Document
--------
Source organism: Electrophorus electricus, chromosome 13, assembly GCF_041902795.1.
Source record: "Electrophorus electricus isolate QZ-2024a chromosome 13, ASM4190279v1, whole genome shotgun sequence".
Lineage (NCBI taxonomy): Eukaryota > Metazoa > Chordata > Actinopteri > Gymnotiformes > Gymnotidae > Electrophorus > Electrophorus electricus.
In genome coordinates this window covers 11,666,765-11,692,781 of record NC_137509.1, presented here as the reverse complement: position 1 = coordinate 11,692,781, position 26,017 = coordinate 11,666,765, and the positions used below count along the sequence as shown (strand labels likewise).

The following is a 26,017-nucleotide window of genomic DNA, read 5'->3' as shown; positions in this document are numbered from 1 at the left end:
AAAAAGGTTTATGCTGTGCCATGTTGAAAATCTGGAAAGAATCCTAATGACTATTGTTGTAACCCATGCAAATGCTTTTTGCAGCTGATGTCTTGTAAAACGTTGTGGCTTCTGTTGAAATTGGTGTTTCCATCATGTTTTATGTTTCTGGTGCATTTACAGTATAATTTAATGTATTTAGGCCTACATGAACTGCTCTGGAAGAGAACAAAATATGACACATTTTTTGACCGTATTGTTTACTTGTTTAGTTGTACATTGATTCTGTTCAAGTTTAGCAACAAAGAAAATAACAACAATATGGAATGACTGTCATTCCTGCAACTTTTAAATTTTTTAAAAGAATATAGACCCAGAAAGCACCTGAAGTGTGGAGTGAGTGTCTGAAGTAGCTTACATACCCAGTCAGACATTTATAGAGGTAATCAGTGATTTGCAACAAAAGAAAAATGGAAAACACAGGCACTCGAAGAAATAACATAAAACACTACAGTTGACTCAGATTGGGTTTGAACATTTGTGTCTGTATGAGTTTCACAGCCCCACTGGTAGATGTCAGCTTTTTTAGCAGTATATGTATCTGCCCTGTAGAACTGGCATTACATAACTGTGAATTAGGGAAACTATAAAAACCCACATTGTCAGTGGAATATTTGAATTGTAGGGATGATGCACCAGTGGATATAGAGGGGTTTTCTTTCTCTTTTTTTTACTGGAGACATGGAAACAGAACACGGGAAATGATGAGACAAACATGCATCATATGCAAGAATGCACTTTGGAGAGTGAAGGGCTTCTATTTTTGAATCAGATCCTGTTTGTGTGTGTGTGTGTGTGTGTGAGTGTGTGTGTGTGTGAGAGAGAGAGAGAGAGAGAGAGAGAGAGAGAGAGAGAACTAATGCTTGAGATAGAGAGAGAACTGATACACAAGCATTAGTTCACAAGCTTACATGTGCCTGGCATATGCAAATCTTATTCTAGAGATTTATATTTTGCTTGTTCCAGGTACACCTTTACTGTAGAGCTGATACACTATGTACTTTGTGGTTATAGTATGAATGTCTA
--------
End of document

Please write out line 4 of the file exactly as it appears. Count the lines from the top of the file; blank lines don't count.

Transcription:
In genome coordinates this window covers 11,666,765-11,692,781 of record NC_137509.1, presented here as the reverse complement: position 1 = coordinate 11,692,781, position 26,017 = coordinate 11,666,765, and the positions used below count along the sequence as shown (strand labels likewise).